We regret that the government has chosen to delay implementation of certain commitments in relation to education.  The emptiness of the so-called Action Plan on Education can be seen in the fact that the Budget does not fund any initiative contained within it.

The confidence and supply agreement requires a reduction in class sizes, and we will be insisting that this be addressed.

The ending of all ring-fenced provision for guidance and counselling was an incredibly damaging and regressive decision.  The impact of this on disadvantaged communities in particular has been terrible.  We expect the reversal of this to be fully implemented next year.

The ending of post-graduate grants was a targeted attack on the ability of many to gain critical qualifications.  The restarting of these grants begins the unwinding of a callous and unnecessary cut.

We identified the crisis in third-level funding as approaching emergency levels and the €31 million will help stabilise the situation.  What is now needed is a strategy for investment in a sector whose success is central to our economic and social future.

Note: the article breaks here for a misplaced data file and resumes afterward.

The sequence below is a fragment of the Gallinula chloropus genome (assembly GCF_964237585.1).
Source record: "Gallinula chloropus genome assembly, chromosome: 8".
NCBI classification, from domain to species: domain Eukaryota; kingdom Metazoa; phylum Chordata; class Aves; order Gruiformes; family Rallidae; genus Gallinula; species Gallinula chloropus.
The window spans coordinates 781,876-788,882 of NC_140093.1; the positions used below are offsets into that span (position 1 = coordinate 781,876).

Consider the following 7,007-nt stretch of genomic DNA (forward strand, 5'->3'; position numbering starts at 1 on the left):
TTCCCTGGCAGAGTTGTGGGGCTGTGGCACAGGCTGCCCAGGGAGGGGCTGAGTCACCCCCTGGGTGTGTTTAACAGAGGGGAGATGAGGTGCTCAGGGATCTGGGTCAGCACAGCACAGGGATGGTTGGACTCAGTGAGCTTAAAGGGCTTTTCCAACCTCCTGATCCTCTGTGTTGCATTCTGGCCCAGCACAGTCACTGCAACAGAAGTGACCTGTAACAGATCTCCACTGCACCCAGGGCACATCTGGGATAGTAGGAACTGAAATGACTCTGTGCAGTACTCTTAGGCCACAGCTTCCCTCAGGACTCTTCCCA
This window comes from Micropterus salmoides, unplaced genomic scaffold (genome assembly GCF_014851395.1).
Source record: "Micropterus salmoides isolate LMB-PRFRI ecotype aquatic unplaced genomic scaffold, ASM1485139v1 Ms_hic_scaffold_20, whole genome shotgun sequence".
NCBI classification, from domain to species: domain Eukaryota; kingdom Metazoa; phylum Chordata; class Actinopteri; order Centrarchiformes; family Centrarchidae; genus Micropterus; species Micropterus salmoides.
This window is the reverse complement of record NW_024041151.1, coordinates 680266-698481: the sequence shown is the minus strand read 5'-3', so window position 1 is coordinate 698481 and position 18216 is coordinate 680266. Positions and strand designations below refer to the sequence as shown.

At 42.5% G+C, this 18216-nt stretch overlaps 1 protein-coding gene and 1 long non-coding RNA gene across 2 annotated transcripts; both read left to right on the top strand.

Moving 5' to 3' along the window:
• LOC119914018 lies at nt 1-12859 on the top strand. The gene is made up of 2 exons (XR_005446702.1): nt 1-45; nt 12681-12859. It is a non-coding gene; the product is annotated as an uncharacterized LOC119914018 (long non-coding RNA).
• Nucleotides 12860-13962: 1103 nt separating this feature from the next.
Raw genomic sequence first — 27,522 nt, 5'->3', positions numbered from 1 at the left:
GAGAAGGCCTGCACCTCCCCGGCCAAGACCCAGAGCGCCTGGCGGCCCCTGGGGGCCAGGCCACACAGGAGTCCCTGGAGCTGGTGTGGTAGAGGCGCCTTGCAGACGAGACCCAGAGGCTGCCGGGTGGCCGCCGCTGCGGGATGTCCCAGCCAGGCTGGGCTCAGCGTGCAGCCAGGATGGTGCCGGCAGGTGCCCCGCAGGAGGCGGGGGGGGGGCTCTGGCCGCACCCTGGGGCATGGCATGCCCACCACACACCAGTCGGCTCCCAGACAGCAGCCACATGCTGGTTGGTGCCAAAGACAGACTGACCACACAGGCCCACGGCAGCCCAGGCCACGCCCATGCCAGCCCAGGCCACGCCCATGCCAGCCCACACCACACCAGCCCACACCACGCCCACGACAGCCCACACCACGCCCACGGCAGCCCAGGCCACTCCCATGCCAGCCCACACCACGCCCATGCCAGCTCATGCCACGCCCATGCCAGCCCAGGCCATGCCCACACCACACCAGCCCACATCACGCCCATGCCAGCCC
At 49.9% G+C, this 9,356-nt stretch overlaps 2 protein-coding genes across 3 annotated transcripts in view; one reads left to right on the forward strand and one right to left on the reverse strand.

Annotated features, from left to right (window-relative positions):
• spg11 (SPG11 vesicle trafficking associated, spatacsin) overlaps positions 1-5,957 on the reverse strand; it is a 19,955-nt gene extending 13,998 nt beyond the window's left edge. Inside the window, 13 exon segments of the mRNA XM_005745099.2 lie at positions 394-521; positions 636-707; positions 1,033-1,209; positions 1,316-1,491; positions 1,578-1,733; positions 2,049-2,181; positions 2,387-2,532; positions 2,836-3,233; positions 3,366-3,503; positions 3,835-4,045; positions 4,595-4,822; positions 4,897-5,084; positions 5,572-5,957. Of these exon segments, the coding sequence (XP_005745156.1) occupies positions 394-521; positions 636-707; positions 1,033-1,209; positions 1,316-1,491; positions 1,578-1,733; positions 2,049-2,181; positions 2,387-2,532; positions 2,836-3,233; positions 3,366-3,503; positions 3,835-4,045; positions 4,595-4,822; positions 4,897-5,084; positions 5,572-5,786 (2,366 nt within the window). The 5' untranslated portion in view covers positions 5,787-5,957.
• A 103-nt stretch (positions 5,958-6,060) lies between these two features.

The failure of the Budget to even mention research in our higher education system is a further confirmation of a government which just doesn’t get it when it comes to shaping our future.  The loss of hundreds of researchers and the exclusion of most basic research from funding is causing real damage and is set to continue.

While overall levels of employment will remain high, we are extremely concerned that there is no sign of any engagement with the casualization of employment and unfair contracts.

The Budget contained no provision to address this major problem.

No area sums up the failure of Fine Gael to develop and implement new strategies more than health.  The inheritance of the Reilly/Varadkar years has been deeply destructive, including the attempt to influence a massively wasteful and failed new funding model.